Very few movies — or television shows — adapted from literature ever remain truly faithful to the original source material. Many come close, but there is usually some detail that is often missed in translation.
David Lowery’s “The Green Knight” is one of those rare gems. A24 Studios — known for their arthouse horror projects — produced this intensely faithful adaptation on a modest $15 million dollar budget.
The source material is a 14th century epic poem from Arthurian Legend categorized as a chivalric romance, a reference to the oft-romanticized notion of chivalrous knights; this is especially poignant given the legendary mythos surrounding King Arthur and his Round Table Knights.
Most movies based on these legends often focus on Arthur drawing Excalibur from the stone and becoming king of the Britons or they focus on the end of his reign. Such films are given a 12th-century aesthetic; Lowery places his setting in the more historically appropriate 5th century.
Lowery — who wrote the script — takes some artistic license with some story elements, but threads the plot points in a way that makes sense; the film depicts Gawain (Dev Patel, “Slumdog Millionaire”) as Arthur’s nephew and the son of Morgan le Fay.
The poem only alludes to some of Gawain’s adventures between leaving Camelot and being hosted by a Lord and Lady prior to facing the eponymous knight at the story’s conclusion; the film fills in the gaps in captivating and harrowing ways. Joel Edgerton — who plays the lord — once played Gawain in 2004’s “King Arthur” opposite Clive Owen.
Several themes get explored. Various scenes of Gawain’s travel depict large swaths of forest cut down for human consumption for construction and warfare while the Green Knight symbolizes nature's irrepressible capacity. However the most important theme is the constant reminder that knighthood is not often the romantic ideal from stories past.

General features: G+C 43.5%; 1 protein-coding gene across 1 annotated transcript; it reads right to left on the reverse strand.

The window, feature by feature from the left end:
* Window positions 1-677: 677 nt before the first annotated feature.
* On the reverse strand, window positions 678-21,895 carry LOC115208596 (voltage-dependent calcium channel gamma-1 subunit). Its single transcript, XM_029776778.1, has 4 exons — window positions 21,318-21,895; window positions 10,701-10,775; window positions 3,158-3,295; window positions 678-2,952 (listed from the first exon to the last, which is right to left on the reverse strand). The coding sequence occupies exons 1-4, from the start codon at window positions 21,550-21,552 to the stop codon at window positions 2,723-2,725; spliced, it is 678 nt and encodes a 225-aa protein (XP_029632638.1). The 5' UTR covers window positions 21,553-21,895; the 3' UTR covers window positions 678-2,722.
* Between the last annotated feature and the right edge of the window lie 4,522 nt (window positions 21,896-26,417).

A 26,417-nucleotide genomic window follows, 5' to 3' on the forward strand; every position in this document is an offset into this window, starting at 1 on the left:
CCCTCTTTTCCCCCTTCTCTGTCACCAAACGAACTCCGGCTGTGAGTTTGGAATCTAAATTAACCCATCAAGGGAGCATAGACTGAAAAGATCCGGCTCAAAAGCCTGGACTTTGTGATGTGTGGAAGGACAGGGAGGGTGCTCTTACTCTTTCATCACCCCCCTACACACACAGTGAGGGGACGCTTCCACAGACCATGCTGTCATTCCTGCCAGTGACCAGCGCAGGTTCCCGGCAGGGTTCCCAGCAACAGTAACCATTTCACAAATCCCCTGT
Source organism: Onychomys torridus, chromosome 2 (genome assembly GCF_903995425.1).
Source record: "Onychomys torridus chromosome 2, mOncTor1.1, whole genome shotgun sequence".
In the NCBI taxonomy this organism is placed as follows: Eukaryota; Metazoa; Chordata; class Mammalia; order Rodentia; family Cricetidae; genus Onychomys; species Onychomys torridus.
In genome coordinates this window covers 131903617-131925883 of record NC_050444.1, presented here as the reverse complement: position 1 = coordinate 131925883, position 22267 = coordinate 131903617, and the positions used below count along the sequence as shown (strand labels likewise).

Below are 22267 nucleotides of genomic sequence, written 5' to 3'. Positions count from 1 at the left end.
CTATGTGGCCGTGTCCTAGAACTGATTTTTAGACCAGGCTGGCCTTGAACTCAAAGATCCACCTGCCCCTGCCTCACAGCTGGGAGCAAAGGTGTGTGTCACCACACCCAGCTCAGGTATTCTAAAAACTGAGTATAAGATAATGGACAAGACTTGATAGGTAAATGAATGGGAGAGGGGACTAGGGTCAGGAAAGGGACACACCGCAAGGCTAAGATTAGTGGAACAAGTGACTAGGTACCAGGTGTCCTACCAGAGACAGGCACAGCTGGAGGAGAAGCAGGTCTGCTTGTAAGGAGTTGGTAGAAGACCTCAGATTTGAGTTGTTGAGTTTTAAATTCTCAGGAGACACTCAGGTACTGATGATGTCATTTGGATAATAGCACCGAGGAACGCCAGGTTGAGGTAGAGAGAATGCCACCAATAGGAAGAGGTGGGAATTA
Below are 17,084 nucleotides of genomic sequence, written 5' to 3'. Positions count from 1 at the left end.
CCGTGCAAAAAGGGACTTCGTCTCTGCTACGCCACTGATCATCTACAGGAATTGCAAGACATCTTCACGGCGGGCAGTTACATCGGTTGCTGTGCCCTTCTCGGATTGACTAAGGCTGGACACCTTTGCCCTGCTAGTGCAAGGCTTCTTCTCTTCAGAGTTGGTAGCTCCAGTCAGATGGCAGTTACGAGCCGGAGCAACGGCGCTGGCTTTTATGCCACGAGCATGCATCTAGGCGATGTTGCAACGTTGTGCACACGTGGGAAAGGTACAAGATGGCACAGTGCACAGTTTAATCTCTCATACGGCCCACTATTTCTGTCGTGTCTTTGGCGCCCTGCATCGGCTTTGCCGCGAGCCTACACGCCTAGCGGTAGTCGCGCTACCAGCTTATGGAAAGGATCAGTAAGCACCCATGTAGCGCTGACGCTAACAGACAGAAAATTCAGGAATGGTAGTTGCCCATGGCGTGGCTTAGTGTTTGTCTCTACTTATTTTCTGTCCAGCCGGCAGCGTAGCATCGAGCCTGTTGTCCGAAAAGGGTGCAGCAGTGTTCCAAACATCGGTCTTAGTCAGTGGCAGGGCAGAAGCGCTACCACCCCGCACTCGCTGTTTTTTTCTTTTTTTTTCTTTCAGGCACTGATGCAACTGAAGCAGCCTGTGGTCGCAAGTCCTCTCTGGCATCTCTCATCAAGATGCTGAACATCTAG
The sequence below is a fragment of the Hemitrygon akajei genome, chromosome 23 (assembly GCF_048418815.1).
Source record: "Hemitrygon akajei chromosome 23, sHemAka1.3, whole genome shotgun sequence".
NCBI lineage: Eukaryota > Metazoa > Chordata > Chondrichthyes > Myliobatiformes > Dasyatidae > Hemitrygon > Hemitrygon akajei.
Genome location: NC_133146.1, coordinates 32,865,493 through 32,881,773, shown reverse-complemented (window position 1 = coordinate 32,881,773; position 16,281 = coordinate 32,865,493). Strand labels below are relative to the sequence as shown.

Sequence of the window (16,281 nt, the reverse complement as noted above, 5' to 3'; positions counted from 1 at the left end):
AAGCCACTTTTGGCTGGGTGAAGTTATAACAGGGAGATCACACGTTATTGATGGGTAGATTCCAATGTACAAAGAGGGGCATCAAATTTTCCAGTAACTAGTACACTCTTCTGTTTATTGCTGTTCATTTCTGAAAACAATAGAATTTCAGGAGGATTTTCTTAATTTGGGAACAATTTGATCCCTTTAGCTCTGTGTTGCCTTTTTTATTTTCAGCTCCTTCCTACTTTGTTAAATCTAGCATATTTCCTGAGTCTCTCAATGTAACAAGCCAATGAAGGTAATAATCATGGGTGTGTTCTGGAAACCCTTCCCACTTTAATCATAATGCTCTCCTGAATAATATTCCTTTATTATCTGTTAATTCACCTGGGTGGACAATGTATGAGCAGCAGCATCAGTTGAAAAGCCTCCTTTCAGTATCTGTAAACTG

There are several moments — even right up to the very end — when Gawain has his entire worldview challenged through conversation or experience. He is frequently presented with opportunities to turn back and lie about how his quest ends. For those familiar with the story, it’s not surprising he summarily refuses.
The story is a master class in understanding the importance of following through on promises while creating a balancing act between conflicting ideals. At least twice audiences — and Gawain — are incepted with his future rise as king, but the young knight knows that heavy is the head that wears the crown.
The films cinematography and costuming are sublime as is the use of its soundtrack. Sweeping tracking shots and steady long takes provide audiences with the vast, untamed grandeur of ancient Britain. It is shot exclusively in Ireland, making great use of the natural scenery.
The film’s color palette – filled with striking symbolism against a bleak winter backdrop – is breathtaking. The film uses Joseph Campbell’s “Hero’s Journey” with one midpoint scene employing a 180-degree Dutch angle visually telling the audience Gawain’s world is upside down and will never be the same again.
While CGI is used, it is done so sparingly. Other films of this genre would use motion capture CGI to animate the titular knight; Lowery instead adorned actor Ralph Ineson in practical prosthetics to make him appear one with nature.
There might be something lacking for audiences unfamiliar with the source material, but this is one of those soon-to-be cult favorites that will be a must-have for any cinephile’s physical movie library.
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